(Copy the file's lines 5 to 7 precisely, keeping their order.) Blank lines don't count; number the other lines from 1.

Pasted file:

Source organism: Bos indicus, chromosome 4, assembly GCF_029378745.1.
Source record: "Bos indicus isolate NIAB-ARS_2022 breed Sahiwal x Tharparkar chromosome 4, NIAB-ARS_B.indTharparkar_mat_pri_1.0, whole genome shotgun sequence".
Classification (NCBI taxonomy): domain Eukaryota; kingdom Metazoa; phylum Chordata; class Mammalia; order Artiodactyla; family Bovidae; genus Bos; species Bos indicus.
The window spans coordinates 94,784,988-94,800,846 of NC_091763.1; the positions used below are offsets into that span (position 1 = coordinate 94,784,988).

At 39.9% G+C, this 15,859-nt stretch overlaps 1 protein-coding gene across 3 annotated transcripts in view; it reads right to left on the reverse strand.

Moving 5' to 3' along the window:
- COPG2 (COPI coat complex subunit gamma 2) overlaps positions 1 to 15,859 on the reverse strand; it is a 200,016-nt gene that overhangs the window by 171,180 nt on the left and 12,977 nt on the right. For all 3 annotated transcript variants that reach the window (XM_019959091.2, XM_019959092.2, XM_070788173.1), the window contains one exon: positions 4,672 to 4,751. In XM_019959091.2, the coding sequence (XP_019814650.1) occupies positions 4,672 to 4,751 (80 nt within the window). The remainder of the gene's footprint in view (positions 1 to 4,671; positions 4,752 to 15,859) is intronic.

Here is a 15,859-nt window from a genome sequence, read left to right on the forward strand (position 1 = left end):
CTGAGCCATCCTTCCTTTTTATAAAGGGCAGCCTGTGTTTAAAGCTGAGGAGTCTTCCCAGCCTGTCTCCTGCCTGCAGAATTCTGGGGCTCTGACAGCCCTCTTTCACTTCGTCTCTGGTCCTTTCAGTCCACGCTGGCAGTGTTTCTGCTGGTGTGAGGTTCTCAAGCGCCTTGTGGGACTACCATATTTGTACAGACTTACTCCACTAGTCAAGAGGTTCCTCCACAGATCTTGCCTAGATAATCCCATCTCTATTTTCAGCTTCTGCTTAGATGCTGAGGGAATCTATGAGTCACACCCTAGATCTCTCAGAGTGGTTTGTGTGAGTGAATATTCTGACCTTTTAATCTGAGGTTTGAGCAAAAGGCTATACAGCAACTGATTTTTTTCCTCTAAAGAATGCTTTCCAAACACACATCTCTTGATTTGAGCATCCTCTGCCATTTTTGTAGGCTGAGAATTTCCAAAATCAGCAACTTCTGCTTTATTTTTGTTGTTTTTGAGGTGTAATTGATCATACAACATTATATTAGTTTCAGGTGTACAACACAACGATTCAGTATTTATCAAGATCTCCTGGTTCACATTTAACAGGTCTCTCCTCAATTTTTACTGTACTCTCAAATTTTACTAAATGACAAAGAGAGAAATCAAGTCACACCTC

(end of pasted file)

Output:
At 39.9% G+C, this 15,859-nt stretch overlaps 1 protein-coding gene across 3 annotated transcripts in view; it reads right to left on the reverse strand.

Moving 5' to 3' along the window:
- COPG2 (COPI coat complex subunit gamma 2) overlaps positions 1 to 15,859 on the reverse strand; it is a 200,016-nt gene that overhangs the window by 171,180 nt on the left and 12,977 nt on the right. For all 3 annotated transcript variants that reach the window (XM_019959091.2, XM_019959092.2, XM_070788173.1), the window contains one exon: positions 4,672 to 4,751. In XM_019959091.2, the coding sequence (XP_019814650.1) occupies positions 4,672 to 4,751 (80 nt within the window). The remainder of the gene's footprint in view (positions 1 to 4,671; positions 4,752 to 15,859) is intronic.